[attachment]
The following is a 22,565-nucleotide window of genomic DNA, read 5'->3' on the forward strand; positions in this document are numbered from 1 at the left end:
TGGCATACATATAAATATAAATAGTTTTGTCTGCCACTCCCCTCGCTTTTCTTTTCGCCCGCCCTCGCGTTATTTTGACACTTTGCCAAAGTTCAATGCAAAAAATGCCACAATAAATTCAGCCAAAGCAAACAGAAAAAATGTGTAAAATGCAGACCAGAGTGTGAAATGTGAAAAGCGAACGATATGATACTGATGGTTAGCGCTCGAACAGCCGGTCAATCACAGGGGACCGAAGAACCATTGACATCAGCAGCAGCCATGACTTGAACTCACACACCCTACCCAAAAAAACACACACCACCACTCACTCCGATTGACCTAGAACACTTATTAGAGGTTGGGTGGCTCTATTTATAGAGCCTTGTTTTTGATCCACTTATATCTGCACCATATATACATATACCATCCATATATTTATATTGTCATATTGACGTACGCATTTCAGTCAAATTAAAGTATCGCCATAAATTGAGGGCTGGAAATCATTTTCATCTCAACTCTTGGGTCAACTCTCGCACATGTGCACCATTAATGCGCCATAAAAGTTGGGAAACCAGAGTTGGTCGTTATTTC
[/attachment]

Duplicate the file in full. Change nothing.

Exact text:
The following is a 22,565-nucleotide window of genomic DNA, read 5'->3' on the forward strand; positions in this document are numbered from 1 at the left end:
TGGCATACATATAAATATAAATAGTTTTGTCTGCCACTCCCCTCGCTTTTCTTTTCGCCCGCCCTCGCGTTATTTTGACACTTTGCCAAAGTTCAATGCAAAAAATGCCACAATAAATTCAGCCAAAGCAAACAGAAAAAATGTGTAAAATGCAGACCAGAGTGTGAAATGTGAAAAGCGAACGATATGATACTGATGGTTAGCGCTCGAACAGCCGGTCAATCACAGGGGACCGAAGAACCATTGACATCAGCAGCAGCCATGACTTGAACTCACACACCCTACCCAAAAAAACACACACCACCACTCACTCCGATTGACCTAGAACACTTATTAGAGGTTGGGTGGCTCTATTTATAGAGCCTTGTTTTTGATCCACTTATATCTGCACCATATATACATATACCATCCATATATTTATATTGTCATATTGACGTACGCATTTCAGTCAAATTAAAGTATCGCCATAAATTGAGGGCTGGAAATCATTTTCATCTCAACTCTTGGGTCAACTCTCGCACATGTGCACCATTAATGCGCCATAAAAGTTGGGAAACCAGAGTTGGTCGTTATTTC